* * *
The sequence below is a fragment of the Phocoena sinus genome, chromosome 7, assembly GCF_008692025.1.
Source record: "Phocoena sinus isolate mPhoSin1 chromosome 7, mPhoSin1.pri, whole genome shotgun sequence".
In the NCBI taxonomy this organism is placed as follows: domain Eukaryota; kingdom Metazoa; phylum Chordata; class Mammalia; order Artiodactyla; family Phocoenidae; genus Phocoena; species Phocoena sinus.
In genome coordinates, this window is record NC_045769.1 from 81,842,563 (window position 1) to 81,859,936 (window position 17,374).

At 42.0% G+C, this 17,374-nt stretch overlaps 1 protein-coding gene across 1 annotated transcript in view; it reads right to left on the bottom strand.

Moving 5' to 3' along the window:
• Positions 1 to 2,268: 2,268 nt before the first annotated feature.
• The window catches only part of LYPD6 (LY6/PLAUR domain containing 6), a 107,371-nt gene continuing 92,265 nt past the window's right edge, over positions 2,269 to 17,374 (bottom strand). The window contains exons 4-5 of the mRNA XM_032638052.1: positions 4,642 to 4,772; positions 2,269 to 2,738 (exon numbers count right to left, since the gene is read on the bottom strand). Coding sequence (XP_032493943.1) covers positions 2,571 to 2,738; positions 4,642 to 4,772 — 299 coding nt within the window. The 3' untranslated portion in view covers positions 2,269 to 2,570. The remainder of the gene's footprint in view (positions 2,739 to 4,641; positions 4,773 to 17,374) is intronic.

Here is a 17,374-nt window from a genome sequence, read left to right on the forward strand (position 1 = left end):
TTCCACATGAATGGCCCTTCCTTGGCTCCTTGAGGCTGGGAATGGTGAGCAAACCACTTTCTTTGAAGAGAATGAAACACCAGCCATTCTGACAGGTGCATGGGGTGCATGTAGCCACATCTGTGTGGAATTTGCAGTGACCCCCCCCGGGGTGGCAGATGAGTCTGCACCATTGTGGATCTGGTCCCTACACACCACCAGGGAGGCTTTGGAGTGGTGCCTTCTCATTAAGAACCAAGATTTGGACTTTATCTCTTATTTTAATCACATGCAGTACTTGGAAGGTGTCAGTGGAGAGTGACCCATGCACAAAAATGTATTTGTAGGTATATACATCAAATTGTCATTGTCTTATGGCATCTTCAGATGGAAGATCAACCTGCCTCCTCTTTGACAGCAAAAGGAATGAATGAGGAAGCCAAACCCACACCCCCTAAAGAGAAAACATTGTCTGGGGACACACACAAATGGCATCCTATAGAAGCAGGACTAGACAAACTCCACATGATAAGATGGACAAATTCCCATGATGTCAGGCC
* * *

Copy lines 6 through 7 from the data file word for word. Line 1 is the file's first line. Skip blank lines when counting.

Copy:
Moving 5' to 3' along the window:
• Positions 1 to 2,268: 2,268 nt before the first annotated feature.